(JNS.org) Salam Fayyad has resigned his
position as Prime Minister of the Palestinian Authority, adding uncertainty to
the future of peace talks between Israel and the Palestinians.
Upon taking office in 2007, Fayyad, who holds a PhD in economics from the University of Texas and is a former economist at the International Monetary Fund (IMF), received praise from some Western and Israeli leaders for his transparency as compared with other Palestinian leaders, well as the economic and security development he oversaw in the West Bank.
Fayyad’s tenure, however, was also marked by the PA’s unilateral statehood bids the last two years at the United Nations and the PA’s continued payments of salaries to Palestinian terrorists serving in Israeli prisons, an issue that has recently ignited a heated debate over foreign aid to the PA in Norway. Fayyad in December 2012 called for Palestinians to stop buying Israeli products, and in November 2012 called on the international community to “force Israel to stop its aggression” during Operation Pillar of Defense, the Israeli army’s response to barrages of Hamas rockets being fired on Israel, according to Palestinian Media Watch.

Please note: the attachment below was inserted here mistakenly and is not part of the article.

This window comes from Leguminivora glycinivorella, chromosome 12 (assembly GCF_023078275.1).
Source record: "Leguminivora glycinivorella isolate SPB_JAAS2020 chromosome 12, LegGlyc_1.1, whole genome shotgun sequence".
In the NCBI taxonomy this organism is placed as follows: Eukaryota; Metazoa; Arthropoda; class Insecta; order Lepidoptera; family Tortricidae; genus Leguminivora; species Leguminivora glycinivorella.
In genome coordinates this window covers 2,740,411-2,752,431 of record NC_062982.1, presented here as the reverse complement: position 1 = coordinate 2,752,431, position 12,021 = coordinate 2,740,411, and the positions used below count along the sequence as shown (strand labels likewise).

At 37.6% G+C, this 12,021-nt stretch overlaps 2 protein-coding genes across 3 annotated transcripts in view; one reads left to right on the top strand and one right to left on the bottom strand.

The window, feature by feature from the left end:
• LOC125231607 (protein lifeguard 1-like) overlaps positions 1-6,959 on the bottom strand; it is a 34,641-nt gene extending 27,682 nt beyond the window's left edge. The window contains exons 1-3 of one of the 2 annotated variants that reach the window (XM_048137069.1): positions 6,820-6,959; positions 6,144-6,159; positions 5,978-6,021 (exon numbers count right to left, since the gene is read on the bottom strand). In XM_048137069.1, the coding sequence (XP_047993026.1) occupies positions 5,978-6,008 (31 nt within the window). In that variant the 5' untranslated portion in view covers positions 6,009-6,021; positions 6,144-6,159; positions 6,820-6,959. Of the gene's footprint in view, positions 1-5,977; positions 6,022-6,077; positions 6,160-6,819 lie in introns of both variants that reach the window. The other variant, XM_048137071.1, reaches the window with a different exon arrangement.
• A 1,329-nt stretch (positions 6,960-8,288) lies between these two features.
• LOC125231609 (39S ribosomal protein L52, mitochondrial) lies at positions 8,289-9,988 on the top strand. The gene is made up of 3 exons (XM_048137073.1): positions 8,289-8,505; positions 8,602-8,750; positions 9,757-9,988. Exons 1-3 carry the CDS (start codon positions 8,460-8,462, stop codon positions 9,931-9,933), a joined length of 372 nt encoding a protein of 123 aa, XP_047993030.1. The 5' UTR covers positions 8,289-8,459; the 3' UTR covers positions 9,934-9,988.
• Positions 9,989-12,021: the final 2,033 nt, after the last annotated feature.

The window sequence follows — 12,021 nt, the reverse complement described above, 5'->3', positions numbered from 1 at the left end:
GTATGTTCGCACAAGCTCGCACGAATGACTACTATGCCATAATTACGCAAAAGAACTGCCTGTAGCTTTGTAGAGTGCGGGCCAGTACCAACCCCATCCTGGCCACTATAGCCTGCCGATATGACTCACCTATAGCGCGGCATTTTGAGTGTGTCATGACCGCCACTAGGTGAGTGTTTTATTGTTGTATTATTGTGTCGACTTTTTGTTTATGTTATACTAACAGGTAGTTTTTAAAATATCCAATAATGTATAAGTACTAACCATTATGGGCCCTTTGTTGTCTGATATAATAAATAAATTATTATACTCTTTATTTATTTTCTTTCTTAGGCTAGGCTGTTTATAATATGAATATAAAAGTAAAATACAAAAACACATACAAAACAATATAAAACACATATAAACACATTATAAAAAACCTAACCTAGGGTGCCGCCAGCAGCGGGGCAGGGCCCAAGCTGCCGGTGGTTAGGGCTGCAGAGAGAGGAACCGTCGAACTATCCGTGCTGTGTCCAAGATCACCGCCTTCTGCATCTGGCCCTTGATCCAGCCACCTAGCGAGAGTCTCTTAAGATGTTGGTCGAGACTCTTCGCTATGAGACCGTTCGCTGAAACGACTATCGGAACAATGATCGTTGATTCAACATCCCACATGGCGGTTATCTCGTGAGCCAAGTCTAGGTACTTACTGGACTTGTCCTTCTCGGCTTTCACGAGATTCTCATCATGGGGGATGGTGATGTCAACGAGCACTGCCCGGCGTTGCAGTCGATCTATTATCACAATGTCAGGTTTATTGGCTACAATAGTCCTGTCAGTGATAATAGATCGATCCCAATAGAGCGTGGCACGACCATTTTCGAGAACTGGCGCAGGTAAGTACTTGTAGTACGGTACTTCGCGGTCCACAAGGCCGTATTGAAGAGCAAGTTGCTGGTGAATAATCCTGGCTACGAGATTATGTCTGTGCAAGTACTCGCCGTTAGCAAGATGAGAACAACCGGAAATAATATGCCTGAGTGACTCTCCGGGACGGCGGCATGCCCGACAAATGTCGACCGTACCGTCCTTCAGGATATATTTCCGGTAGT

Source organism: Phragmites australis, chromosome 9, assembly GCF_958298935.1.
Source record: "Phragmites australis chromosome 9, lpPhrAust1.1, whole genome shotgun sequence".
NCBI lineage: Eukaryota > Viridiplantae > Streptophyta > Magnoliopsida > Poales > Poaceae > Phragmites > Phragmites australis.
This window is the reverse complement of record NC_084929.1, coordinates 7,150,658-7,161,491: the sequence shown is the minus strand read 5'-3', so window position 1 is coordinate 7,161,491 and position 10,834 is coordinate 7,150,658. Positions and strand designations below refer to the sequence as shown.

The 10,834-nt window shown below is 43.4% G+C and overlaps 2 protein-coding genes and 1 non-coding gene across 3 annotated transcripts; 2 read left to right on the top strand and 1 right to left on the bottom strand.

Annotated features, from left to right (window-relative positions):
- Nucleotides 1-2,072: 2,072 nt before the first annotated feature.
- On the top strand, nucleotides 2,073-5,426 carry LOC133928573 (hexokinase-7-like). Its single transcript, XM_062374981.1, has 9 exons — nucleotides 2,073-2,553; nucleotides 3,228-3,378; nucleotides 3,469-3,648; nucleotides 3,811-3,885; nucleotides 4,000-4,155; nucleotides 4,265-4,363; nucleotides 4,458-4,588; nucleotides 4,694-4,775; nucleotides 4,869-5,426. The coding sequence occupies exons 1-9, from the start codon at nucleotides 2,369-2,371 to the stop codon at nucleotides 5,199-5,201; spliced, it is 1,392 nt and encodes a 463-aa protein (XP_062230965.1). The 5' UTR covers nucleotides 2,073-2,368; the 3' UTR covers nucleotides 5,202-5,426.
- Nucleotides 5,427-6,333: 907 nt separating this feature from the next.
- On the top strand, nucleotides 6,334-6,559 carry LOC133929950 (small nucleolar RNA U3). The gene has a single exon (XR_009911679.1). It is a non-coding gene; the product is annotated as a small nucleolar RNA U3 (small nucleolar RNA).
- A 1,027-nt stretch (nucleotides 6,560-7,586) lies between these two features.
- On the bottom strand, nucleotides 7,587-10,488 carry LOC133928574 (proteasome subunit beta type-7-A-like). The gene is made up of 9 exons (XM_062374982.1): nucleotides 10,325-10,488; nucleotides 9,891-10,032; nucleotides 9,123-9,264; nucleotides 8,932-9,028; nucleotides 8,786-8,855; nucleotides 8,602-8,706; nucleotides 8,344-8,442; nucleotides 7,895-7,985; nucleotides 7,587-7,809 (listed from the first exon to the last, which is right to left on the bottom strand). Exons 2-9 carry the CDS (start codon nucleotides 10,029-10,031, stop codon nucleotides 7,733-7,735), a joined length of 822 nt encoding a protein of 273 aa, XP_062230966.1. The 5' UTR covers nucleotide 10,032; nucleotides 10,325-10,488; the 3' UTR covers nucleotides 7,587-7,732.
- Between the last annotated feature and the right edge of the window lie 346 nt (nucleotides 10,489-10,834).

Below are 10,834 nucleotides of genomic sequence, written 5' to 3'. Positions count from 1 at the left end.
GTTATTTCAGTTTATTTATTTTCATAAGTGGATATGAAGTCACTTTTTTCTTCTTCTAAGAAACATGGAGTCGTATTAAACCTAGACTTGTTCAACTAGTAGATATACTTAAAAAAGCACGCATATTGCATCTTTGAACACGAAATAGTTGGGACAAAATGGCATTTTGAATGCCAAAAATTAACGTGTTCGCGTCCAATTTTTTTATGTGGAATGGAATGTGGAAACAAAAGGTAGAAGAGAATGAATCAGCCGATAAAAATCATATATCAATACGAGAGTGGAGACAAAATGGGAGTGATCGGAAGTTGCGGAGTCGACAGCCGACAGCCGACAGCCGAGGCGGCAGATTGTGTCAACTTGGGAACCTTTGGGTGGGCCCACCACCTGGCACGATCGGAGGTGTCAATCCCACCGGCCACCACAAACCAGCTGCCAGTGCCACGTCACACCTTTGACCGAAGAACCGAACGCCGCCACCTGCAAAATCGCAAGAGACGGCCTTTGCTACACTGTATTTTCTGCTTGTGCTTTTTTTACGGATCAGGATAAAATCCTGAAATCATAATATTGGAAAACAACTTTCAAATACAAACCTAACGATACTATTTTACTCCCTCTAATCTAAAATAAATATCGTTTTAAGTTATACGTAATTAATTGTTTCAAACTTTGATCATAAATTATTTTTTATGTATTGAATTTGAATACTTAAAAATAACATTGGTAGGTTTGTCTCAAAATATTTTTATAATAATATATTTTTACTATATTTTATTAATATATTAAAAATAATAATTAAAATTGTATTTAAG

Over the past few years, the PA has been crippled by economic problems as international aid has dried up due to the global economic crisis. This led to massive street protests in the West Bank and calls for Fayyad’s ouster. At the same time, many leaders from the Palestinian Fatah Party, which controls the PA, dislike Fayyad because of his close ties with the West and Israel.
Adding to the PA’s financial woes, Israel also withheld tax transfers related the Palestinians’ unilateral bid for statehood in the United Nations late last year. But Israel recently began resuming regular tax transfers.
Fayyad’s resignation also comes as U.S. President Barack Obama begins a new push for peace talks.
“The U.S. has worked very hard,” a Western diplomat speaking on the condition of anonymity, told the New York Times. “[U.S. Secretary of State] Kerry asked him to stay. There’s been a lot of messaging from the Western community about how much we value Fayyad’s work.”